This is the third in a series of micro craft essays exploring the finer points of writing fiction. Check back each week for a new Craft Capsule.
Jackson Pollock’s reply to an interviewer’s question about how he composed his paintings of “accidental” splatterings has stuck with me. “I don’t use the accident,” he said. “I deny the accident.”
The sheer bravado of this is thrilling, and as a writer I find it to be a useful way to think about my work-in-progress. When I’m putting words on the page it’s easy to second guess, to question the often-unconscious choices I make as I go: the trajectories of characters’ lives, shifts in direction and focus, minor characters who gain traction as the story moves forward. The editor in my head starts whispering: You’re going in the wrong direction. Why are you spending so much time on that character? You need to focus, get back to the story you originally envisioned, stick to the plan.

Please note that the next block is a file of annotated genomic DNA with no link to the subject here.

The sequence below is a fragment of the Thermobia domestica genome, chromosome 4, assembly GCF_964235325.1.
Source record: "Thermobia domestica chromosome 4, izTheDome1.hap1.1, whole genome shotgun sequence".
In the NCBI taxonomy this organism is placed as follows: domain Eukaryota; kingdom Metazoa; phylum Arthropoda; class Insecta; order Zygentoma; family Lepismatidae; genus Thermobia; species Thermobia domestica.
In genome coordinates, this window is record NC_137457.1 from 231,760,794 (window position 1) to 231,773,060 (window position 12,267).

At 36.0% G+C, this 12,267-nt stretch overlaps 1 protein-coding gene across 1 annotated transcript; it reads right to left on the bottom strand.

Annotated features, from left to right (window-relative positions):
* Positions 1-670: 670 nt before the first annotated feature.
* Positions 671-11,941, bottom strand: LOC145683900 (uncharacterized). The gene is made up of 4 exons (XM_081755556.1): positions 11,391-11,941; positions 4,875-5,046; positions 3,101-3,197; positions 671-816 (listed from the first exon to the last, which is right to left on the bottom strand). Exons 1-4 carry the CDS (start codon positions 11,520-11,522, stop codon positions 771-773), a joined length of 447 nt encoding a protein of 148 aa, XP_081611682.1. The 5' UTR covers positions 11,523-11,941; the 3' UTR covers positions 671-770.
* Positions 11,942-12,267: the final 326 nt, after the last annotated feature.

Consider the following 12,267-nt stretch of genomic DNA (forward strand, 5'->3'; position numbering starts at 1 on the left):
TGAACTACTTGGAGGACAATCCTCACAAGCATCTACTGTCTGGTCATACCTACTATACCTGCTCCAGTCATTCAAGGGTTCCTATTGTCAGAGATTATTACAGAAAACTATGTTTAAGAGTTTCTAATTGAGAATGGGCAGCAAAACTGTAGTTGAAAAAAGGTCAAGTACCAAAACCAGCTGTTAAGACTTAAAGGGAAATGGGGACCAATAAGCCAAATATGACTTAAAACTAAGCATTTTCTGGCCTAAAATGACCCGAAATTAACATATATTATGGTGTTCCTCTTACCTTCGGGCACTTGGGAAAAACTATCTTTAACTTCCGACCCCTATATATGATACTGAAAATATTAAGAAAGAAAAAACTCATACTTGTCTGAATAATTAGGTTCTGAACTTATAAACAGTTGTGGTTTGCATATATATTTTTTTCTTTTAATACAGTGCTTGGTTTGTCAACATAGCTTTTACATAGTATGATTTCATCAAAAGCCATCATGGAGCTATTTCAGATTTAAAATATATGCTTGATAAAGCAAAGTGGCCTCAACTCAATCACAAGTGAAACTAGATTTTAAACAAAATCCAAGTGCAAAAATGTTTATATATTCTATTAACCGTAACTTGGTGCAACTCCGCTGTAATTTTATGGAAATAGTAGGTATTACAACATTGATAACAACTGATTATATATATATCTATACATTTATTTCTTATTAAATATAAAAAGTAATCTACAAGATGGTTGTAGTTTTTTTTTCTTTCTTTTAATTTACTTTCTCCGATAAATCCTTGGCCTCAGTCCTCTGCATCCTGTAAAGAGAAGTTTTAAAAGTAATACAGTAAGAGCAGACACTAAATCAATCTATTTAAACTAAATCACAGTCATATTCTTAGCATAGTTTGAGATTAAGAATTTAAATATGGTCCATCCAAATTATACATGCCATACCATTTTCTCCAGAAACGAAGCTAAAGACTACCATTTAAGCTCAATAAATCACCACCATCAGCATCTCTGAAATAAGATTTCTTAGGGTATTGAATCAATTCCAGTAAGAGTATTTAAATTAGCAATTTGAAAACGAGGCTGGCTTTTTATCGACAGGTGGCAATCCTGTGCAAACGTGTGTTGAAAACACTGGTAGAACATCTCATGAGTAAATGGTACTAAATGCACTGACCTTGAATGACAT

Over time I’ve learned to trust my impulses. Whatever else they may be, these unanticipated detours are fresh and surprising; they keep me interested, and often end up adding depth to the work. Not always, of course—sometimes an accident is just an accident. But believing that these splatterings on my own canvas are there for a reason, as part of a larger process of conception, gives me the audacity to experiment.
Christina Baker Kline is the author of six novels, including A Piece of the World, published in February by William Morrow. Her website is christinabakerkline.com.